The legendary broadcaster spoke to us about his love of classical music and its ‘primal’ power.
Never mind the quality of the singer's voice, audiences judge performances on what they see rather than what they hear, according to a new study.
When it comes to classical singing, actions are louder than words; a new study suggests audiences judge performances according to a singer's stage presence, rather than their voice.
Dr Chia-Jung Tsay of University College London gave 886 volunteers recordings of top three performances in international singing competitions, measuring their responses to video-only recordings, audio-only recordings, and recordings with both sound and pictures. Passion, drama, and emotion - some of the key aspects of a successful performance - were more easily picked up in a singer's facial expressions and actions than their voice.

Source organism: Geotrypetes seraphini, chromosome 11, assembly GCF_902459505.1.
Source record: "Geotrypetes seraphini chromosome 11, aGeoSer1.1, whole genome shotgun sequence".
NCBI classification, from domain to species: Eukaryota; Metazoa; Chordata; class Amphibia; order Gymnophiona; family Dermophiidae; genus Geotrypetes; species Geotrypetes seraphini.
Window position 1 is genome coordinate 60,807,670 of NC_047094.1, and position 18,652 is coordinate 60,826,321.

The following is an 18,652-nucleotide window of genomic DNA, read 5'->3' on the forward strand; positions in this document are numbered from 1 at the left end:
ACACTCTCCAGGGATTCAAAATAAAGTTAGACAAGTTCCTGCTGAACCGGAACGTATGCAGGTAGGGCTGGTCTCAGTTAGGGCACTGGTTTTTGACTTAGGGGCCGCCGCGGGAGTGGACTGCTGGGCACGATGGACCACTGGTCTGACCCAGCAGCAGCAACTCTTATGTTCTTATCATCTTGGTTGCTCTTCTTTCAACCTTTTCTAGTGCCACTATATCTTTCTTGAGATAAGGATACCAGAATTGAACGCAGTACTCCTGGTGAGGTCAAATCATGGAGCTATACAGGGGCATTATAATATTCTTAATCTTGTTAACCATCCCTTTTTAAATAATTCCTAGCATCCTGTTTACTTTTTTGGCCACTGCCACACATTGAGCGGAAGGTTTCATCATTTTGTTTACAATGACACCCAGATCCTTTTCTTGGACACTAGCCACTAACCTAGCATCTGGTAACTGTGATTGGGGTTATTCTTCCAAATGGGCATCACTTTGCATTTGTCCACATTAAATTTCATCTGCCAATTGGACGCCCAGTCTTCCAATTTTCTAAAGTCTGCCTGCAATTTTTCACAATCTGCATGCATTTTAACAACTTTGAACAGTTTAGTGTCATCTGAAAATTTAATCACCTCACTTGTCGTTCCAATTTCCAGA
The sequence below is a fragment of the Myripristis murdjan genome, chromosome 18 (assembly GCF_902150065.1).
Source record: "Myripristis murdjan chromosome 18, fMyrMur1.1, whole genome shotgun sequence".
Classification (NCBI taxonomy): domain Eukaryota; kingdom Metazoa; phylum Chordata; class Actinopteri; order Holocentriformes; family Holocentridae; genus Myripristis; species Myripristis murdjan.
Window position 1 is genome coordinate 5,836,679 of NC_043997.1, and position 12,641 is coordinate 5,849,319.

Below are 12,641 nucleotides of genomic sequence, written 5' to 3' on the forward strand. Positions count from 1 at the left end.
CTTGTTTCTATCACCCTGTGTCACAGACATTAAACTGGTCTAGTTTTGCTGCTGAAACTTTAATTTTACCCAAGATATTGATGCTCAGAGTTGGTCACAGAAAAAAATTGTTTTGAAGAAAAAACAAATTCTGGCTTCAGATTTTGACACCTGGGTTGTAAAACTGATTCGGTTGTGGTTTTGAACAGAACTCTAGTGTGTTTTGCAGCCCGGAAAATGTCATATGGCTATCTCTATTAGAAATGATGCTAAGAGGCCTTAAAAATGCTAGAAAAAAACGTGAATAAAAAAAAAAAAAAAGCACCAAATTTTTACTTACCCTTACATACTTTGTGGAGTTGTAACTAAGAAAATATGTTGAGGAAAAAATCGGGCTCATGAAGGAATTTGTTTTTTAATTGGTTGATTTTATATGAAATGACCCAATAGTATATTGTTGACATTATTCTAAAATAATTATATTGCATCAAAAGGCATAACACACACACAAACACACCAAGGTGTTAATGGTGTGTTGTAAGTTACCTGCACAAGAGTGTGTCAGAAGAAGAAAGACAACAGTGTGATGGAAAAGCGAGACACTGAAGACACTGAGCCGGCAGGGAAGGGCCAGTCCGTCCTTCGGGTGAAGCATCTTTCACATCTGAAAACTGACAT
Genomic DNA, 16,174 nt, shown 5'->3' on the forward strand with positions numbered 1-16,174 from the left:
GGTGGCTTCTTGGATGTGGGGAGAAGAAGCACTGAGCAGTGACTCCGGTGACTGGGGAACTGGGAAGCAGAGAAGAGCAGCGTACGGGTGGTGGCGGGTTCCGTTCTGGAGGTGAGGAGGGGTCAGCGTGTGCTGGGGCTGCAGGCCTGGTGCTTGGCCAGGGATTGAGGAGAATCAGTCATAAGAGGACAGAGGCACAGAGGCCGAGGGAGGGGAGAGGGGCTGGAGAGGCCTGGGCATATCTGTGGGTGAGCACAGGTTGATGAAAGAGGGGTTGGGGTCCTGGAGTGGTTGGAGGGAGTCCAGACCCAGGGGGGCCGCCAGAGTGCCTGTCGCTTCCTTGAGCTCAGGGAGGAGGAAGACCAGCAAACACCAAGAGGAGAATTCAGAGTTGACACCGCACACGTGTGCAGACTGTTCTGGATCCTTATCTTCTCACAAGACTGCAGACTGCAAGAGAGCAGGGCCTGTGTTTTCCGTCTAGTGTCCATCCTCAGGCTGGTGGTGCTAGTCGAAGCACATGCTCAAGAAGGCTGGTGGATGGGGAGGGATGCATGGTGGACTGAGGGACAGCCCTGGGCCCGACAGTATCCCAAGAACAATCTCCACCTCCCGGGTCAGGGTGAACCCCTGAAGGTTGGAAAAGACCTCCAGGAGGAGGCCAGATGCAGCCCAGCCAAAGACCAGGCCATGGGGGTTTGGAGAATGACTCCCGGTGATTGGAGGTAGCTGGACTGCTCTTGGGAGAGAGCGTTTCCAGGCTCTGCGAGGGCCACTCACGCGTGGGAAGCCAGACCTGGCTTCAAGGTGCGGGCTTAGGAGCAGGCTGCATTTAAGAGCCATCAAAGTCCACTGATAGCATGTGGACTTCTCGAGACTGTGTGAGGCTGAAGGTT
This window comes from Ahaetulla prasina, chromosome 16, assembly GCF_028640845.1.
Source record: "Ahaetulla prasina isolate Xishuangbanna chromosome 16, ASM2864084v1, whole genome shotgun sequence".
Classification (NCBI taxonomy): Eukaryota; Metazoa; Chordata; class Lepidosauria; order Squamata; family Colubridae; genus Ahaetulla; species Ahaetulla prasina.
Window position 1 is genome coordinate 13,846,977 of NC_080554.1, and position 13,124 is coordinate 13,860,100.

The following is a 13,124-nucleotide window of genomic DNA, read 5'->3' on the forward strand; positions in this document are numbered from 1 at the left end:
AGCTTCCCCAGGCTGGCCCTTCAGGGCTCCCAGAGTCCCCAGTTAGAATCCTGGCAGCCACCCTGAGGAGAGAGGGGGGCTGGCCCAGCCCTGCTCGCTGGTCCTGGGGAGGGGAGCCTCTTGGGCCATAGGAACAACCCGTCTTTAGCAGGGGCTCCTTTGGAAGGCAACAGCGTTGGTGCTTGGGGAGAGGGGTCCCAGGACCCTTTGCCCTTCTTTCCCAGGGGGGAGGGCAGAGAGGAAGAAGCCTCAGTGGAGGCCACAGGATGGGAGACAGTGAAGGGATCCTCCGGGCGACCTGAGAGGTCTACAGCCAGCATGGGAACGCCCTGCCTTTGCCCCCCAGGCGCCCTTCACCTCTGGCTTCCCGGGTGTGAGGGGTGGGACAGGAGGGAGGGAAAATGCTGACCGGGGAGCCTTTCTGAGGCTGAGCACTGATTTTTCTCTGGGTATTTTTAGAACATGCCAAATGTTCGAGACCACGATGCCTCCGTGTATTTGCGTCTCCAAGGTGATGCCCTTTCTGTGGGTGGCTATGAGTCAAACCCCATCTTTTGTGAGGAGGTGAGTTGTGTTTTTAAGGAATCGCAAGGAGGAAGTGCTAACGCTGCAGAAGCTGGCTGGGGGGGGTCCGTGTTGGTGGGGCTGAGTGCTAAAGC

The participants held a wide range of musical abilities, from musical novices to professional performers. Only 20.5% correctly identified the competition winners from their voices alone, compared with 46.6% who guessed correctly based on silent videos.
Published in the Proceedings of the National Academy of Sciences , the results highlight our natural dependence on visual cues, and how visual information has a powerful effect on our day-to-day lives.
Dr Tsay said: “It’s unsettling to find – and for musicians not to know – that they themselves relegate the sound of music to the role of noise.”